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Small Movement During Spirit's Latest Drive
NASA's Mars rover Spirit will mark six years of unprecedented science exploration and inspiration for the American public on Sunday.

Spirit attempted to turn all six wheels on Sol 2126 (Saturday, Dec. 26, 2009) to extricate itself from the sand trap known as "Troy," but stopped earlier than expected because of excessive sinkage. Telemetry indicates that the rover moved forward 3 millimeters (0.12 inch), left 2 millimeters (0.08 inch) and down (sinkage) 6 millimeters (0.24 inch). The right-front and right-rear wheels did not move.

This four-frame animation, which rover drivers use to aid evaluation of the drive , shows wide-angle views northward from Spirit's front hazard-avoidance camera. The most obvious change is in the position of shadows, a change unrelated to the wheel's movement during the drive. Changes in the soil in front of the left-front wheel can be seen as the sequence progresses, but there is very little net movement of the rover.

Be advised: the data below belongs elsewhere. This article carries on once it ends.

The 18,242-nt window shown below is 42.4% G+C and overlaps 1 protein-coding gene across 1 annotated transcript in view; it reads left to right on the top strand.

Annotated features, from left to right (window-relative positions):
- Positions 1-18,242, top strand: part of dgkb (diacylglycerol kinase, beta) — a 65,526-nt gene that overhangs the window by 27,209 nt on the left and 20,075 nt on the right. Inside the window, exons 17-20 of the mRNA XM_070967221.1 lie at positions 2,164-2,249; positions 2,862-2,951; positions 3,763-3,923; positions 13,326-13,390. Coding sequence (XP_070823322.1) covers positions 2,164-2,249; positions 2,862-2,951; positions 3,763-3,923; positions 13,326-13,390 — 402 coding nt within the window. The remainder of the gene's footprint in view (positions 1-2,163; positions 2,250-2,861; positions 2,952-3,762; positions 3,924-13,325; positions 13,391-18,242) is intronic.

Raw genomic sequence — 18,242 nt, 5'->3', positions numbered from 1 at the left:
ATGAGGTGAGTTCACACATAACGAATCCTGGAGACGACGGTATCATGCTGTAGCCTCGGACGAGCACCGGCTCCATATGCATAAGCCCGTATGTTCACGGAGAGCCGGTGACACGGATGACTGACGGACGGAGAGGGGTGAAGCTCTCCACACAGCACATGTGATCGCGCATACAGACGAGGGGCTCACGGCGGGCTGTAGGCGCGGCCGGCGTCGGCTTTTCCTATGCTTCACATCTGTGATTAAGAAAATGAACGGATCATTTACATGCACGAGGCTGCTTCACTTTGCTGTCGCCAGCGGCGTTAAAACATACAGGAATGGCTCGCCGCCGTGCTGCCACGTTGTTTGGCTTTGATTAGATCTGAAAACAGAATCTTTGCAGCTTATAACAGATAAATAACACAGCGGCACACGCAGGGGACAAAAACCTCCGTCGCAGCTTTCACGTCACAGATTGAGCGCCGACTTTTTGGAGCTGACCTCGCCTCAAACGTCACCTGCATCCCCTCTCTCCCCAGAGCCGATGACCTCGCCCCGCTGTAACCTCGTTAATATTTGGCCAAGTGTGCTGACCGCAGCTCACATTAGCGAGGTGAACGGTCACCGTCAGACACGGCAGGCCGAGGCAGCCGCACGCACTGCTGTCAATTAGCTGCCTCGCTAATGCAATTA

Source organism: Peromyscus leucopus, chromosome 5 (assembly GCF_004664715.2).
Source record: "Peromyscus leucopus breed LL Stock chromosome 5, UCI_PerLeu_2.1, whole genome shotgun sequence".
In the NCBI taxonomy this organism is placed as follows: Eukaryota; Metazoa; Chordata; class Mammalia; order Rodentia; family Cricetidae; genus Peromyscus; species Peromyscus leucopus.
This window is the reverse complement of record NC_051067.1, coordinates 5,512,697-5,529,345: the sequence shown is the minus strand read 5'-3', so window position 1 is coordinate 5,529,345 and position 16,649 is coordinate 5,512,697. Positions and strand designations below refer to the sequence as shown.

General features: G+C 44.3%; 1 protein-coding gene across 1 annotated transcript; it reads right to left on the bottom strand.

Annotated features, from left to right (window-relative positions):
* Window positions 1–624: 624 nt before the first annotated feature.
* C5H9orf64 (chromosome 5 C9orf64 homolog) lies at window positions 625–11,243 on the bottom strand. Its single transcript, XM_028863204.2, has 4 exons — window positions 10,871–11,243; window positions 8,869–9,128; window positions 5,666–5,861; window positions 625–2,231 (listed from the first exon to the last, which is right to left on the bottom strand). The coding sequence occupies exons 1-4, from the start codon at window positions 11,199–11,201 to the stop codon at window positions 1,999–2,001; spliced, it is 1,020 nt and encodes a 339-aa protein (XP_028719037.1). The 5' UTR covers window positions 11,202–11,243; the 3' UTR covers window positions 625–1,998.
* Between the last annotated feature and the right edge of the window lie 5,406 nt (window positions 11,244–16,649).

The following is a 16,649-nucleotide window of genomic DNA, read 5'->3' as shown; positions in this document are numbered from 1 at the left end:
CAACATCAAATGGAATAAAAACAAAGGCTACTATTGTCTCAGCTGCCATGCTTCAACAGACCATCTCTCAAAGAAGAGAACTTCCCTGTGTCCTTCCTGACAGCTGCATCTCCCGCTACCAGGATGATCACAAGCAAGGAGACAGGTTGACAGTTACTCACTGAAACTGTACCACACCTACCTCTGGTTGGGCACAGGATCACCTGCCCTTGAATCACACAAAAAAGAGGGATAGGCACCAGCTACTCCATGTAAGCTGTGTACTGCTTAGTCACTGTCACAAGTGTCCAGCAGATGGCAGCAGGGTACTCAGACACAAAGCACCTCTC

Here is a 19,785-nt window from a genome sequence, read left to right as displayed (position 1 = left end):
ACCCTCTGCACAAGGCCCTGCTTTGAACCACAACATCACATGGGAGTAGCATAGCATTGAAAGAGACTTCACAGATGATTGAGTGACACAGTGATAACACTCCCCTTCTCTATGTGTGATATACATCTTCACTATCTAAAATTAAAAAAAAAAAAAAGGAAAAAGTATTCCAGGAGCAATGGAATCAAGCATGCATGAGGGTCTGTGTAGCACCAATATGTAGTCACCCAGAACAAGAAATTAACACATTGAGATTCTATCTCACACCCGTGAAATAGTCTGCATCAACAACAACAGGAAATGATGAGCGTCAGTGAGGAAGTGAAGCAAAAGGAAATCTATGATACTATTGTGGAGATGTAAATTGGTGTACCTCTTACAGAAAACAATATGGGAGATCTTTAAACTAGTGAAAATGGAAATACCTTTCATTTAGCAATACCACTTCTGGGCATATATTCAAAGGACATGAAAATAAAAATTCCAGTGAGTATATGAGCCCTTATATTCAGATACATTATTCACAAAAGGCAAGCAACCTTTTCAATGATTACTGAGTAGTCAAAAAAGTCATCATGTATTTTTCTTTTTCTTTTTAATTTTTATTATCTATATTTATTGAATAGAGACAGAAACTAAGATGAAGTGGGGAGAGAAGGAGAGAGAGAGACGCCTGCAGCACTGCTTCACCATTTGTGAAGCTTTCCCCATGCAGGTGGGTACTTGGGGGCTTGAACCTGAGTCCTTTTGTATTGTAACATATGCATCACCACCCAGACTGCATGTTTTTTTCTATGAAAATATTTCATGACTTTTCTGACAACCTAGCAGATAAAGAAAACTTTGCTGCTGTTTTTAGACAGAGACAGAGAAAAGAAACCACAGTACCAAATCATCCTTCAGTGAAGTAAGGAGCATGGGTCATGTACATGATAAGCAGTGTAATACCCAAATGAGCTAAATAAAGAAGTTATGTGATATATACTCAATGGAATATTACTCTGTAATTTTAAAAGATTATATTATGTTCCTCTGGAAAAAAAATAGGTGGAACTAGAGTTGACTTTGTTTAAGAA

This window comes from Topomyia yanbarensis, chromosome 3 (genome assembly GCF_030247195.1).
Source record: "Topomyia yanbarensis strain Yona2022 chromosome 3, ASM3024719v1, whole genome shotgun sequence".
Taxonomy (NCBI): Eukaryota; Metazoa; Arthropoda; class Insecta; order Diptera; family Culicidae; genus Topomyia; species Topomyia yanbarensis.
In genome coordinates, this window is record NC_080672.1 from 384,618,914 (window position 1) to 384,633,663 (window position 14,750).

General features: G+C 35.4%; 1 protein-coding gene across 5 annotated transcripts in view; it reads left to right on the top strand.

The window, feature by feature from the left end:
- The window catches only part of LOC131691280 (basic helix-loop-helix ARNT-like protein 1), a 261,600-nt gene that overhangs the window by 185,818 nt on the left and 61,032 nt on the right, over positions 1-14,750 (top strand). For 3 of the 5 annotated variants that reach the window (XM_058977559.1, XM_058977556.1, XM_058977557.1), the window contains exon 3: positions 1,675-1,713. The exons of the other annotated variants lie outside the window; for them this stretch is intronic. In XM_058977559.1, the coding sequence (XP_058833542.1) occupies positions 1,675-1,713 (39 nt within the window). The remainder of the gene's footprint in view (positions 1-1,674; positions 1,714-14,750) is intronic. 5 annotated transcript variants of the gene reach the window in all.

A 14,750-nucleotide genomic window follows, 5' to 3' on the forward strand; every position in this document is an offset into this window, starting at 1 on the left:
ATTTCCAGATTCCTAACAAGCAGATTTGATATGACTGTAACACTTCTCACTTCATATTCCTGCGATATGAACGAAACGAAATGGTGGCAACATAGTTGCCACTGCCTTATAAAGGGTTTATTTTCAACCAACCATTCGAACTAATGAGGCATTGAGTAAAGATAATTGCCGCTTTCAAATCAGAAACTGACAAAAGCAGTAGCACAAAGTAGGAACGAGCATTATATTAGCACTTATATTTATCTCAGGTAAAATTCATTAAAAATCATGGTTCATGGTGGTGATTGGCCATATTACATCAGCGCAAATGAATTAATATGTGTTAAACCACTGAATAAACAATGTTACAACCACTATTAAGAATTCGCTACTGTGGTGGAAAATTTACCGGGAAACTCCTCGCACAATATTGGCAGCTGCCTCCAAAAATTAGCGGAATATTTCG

The rover team planned to command Spirit to rotate wheels in several steps covering about 50 meters (164 feet) if traction were perfect. Stall detection was modified for the right-front and right-rear wheels, so if they did not function, the drive would still proceed. The rotation speed of the rear wheels was reduced relative to the others in order to prevent "wheelies" from occurring with the rover's middle wheels.

The rover team began commanding extrication drives in November after months of testing and analysis on Earth to develop a strategy for attempting to drive Spirit out of Troy. The extrication drives are expected to make slow, if any, progress and the probability of success in escaping from Troy is uncertain.

Image credit: NASA/JPL-Caltech

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